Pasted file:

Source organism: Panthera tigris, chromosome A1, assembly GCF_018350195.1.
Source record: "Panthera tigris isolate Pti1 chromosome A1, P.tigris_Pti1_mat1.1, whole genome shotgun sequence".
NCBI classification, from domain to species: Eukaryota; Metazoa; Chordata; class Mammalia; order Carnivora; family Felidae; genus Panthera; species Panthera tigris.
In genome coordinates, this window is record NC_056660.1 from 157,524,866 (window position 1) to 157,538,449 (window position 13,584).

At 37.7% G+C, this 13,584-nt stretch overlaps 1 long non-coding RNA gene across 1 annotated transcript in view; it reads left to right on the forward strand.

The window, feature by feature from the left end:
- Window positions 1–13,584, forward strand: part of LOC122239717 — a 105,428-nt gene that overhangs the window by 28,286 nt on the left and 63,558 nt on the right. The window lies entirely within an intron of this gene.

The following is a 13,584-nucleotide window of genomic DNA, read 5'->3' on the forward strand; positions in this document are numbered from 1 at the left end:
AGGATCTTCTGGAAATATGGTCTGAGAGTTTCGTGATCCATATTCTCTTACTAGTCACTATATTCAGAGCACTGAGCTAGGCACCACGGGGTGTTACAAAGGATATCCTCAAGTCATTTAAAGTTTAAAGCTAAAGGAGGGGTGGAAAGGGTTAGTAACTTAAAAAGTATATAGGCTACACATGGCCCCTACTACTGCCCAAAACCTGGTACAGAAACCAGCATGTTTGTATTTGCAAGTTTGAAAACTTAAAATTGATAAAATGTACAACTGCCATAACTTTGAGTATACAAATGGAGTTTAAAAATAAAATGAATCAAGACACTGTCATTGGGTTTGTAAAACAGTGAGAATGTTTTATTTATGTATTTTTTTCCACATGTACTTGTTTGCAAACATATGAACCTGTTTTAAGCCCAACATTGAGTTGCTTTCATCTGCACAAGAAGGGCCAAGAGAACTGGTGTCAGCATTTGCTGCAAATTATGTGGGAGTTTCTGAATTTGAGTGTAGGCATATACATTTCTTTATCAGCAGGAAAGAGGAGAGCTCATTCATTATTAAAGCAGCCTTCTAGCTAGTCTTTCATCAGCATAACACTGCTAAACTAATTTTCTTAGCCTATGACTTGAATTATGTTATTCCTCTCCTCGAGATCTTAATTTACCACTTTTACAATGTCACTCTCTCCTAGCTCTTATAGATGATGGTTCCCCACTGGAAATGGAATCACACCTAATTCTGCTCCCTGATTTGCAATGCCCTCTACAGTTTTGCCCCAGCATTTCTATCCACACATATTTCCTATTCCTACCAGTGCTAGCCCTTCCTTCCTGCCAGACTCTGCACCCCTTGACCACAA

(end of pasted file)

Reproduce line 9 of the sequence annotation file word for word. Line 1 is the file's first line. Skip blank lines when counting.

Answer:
AGGATCTTCTGGAAATATGGTCTGAGAGTTTCGTGATCCATATTCTCTTACTAGTCACTATATTCAGAGCACTGAGCTAGGCACCACGGGGTGTTACAAAGGATATCCTCAAGTCATTTAAAGTTTAAAGCTAAAGGAGGGGTGGAAAGGGTTAGTAACTTAAAAAGTATATAGGCTACACATGGCCCCTACTACTGCCCAAAACCTGGTACAGAAACCAGCATGTTTGTATTTGCAAGTTTGAAAACTTAAAATTGATAAAATGTACAACTGCCATAACTTTGAGTATACAAATGGAGTTTAAAAATAAAATGAATCAAGACACTGTCATTGGGTTTGTAAAACAGTGAGAATGTTTTATTTATGTATTTTTTTCCACATGTACTTGTTTGCAAACATATGAACCTGTTTTAAGCCCAACATTGAGTTGCTTTCATCTGCACAAGAAGGGCCAAGAGAACTGGTGTCAGCATTTGCTGCAAATTATGTGGGAGTTTCTGAATTTGAGTGTAGGCATATACATTTCTTTATCAGCAGGAAAGAGGAGAGCTCATTCATTATTAAAGCAGCCTTCTAGCTAGTCTTTCATCAGCATAACACTGCTAAACTAATTTTCTTAGCCTATGACTTGAATTATGTTATTCCTCTCCTCGAGATCTTAATTTACCACTTTTACAATGTCACTCTCTCCTAGCTCTTATAGATGATGGTTCCCCACTGGAAATGGAATCACACCTAATTCTGCTCCCTGATTTGCAATGCCCTCTACAGTTTTGCCCCAGCATTTCTATCCACACATATTTCCTATTCCTACCAGTGCTAGCCCTTCCTTCCTGCCAGACTCTGCACCCCTTGACCACAA